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1992–1995: monetary reform and first years of restoration of independence

The time that preceded and followed the monetary reform of 1992 was complicated for both the Estonian economy and the financial system. The amount of foreign currency reserves of the central bank was only around 2.5 billion kroons, from which the excess reserve above the currency board totalled around 590 million kroons. The average monthly salary was little over one thousand kroons and inflation increased to 1077% in 1992. It was necessary to regulate the banking sector under these circumstances and create a legal framework functioning in the conditions of a market economy.

During the early years after monetary reform, the undeveloped legal environment was a major problem for Estonian banking supervision. Until the end of 1994, there was no Accounting Act or Commercial Code corresponding to the current requirements in Estonia. The backwardness of the general legal environment considerably limited the legal possibilities of banking supervision to require that banks operate in accordance with the modern risk approach. In January 1995 the first modern Credit Institutions Act entered into force.

Exchange of money in Tallinn Secondary Science School on 20 June 1992.
Source: Erik Prozes 

20 June 1992

The first and most radical monetary reform of the former states of the rouble zone is carried out in Estonia. This date marks the actual restoration of the economic independence of Estonia. The Estonian kroon is declared the sole legal tender and Eesti Pank the only regulator of monetary relations in Estonia. The official exchange rate of the Estonian kroon against the German mark is fixed at DEM 1 = EEK 8.

Starting from the monetary reform, a monetary system based on strict rules of the currency board is applied in Estonia, which successfully lasts until Estonia joins the euro area at the beginning of 2011.

1 April 1992 – 1 October 1992

Banks using computer connections are gradually switched into the uniform communications network. To accelerate settlements, the requirement to make domestic settlements within 48 hours is established. By way of comparison: In the 1990s, before the monetary reform, payment documents were delivered to Eesti Pank on paper, data were then entered on punch cards or tape and only then were they inserted in the computer. Account statements were transferred to banks the next day. It took days to make settlements involving branches further afield.

September 1992

Eesti Pank publishes the first balance of payments of the state following restoration of independence, dealing with the first half of 1992.

October 1992

A net settlement system of Eesti Pank (EPNAS) is launched where any payment information is communicated via a modem.

21 December 1992

Uno Mereste is appointed as the Chairman of the Supervisory Board of Eesti Pank.

Uno Mereste. Source: Eesti Pank Museum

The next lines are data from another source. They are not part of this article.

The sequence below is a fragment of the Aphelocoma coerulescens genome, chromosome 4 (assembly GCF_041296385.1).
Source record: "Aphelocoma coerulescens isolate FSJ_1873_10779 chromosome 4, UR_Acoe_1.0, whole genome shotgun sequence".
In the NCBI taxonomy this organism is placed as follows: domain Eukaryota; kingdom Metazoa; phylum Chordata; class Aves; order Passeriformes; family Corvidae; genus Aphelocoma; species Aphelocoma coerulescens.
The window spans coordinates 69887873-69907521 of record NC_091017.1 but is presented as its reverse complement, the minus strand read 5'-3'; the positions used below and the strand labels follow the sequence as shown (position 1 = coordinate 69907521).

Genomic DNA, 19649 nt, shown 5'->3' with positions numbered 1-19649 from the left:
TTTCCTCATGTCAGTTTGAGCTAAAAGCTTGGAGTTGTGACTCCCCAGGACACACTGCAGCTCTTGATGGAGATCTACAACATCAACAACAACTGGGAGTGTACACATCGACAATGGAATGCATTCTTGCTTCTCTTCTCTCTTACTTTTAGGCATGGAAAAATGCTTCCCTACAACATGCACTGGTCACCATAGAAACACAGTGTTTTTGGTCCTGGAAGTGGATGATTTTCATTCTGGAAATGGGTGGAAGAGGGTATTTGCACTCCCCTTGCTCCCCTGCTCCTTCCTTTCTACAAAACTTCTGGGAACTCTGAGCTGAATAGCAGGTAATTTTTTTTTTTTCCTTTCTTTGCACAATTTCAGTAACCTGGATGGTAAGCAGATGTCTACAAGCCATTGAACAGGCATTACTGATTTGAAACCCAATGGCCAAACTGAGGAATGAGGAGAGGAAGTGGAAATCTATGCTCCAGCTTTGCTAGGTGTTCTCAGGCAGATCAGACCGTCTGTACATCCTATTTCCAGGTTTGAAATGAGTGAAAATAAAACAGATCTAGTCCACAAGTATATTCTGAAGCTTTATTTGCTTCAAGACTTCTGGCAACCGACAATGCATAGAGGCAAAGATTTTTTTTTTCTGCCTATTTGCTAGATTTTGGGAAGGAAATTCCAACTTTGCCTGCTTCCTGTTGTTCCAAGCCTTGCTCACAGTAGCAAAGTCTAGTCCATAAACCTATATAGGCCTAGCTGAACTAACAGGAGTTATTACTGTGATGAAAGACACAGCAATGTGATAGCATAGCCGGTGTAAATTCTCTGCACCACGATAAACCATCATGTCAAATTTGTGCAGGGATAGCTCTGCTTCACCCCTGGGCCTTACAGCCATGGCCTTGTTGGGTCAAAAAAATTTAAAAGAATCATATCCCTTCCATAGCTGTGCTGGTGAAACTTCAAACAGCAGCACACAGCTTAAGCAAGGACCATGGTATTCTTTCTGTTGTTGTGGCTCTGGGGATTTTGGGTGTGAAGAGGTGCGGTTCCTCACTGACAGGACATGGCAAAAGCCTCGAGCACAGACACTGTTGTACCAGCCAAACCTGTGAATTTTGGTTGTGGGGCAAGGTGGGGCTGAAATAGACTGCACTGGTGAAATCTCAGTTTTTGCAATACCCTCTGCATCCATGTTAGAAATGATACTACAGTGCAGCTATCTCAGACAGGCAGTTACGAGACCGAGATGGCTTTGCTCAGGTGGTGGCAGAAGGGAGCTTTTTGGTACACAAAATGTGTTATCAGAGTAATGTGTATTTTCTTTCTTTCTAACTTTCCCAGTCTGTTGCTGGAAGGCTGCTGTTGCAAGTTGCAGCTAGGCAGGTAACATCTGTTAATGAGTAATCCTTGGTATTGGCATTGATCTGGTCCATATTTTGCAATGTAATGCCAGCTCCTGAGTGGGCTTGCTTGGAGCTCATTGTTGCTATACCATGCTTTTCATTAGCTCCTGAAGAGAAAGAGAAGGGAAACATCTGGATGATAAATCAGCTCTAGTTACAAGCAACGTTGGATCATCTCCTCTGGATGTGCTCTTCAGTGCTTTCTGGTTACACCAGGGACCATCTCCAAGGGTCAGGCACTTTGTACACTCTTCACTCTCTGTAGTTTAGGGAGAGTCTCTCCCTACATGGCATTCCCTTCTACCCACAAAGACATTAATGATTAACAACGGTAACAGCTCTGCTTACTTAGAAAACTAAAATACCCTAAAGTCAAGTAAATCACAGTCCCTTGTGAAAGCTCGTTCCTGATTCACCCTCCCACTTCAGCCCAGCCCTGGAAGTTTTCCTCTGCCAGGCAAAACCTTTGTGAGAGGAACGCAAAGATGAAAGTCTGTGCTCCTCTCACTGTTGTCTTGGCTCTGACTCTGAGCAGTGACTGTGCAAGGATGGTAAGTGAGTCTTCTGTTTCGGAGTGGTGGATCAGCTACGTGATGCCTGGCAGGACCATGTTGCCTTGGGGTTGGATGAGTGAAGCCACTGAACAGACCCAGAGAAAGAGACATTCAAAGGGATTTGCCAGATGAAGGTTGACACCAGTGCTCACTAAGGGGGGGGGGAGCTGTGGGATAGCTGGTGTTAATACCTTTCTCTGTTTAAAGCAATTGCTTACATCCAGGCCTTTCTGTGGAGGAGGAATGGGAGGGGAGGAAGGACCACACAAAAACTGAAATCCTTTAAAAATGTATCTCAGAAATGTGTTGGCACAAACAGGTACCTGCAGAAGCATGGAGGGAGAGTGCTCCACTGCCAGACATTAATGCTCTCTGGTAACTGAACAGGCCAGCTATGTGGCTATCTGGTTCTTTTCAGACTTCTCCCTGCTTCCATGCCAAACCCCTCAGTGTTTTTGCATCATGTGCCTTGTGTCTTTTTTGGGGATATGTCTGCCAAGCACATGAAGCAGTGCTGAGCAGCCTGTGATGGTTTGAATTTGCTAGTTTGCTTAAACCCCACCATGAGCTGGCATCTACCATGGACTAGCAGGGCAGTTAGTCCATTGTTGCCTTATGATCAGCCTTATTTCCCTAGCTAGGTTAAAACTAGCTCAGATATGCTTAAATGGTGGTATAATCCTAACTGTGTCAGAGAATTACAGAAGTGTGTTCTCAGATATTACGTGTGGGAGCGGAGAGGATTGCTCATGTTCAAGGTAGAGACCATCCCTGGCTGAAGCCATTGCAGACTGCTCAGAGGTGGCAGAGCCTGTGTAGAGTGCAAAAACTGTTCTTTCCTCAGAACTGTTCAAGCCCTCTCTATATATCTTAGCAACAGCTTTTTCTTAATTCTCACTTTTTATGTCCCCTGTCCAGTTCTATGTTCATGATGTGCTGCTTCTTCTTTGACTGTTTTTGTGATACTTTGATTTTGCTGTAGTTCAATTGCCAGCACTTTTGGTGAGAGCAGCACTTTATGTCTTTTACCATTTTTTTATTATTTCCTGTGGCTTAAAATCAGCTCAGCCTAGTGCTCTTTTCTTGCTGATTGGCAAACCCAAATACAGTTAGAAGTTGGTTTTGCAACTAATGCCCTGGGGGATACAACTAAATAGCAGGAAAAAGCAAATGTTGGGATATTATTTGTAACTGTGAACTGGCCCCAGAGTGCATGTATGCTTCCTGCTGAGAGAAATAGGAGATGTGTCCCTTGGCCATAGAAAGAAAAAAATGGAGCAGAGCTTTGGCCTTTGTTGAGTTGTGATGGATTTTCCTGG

January 1993

Eesti Pank launches a short-term money market project meaning that banks can offer available funds to other banks and request short-term loans from other banks on the market.

To strengthen the trust between banks, Eesti Pank starts issuing loan certificates with a nominal value of EEK 100,000. The certificates contribute to interbank money market development and the creation of mutual trust.


Information about the banknotes of the Republic of Estonia is sent to foreign banks.

1 January 1993

A new reporting procedure of Estonian banks is established, replacing the reporting forms of the State Bank of the Soviet Union which have remained effective to this point.

11 May 1993

Stricter requirements for the minimum amount of the share capital of banks are established.

18 June 1993

The Eesti Pank Act enters into force.

1 July 1993

Instead of the current economic legislation of the State Bank of the Soviet Union, stricter rules are enforced by a regulation of Eesti Pank.

October 1993

The first ATM starts operating in Tallinn.

March 1994

The Riigikogu revokes the Foreign Currency Act. Thereby, the last formal restrictions on foreign exchange transactions are removed and resident individuals are also allowed to open foreign currency accounts. In summer 1994, Estonia joins the obligation not to impose foreign currency restrictions. Estonia is one of the first transition countries in Central and Eastern Europe to remove barriers to the free movement of capital.

4 April 1994

Eesti Pank commences the sales of swap and futures contracts of the Eesti kroon and German mark with a term of up to seven years. This means that banks can buy a certain quantity of kroons or marks with a fixed rate for seven years, which are bought back by Eesti Pank at the same exchange rate. The aim is to decrease speculation related to the possible devaluation of the kroon. Entry into transactions is terminated in March 1995 when the necessity for such funds disappears.

September 1994

By a resolution of the Supervisory Board of Eesti Pank, the terms of achieving minimum amounts of funds of banks are established: 1 January 1996 – 50 million kroons; 1 January 1997 – 60 million kroons; 1 January 1998 – 75 million kroons. This is done for the purpose of strengthening the capital base of banks and enabling them to fulfil their role as financial intermediaries more effectively.

December 1994

The Riigikogu adopts the Credit Institutions Act, which enters into force in January 1995.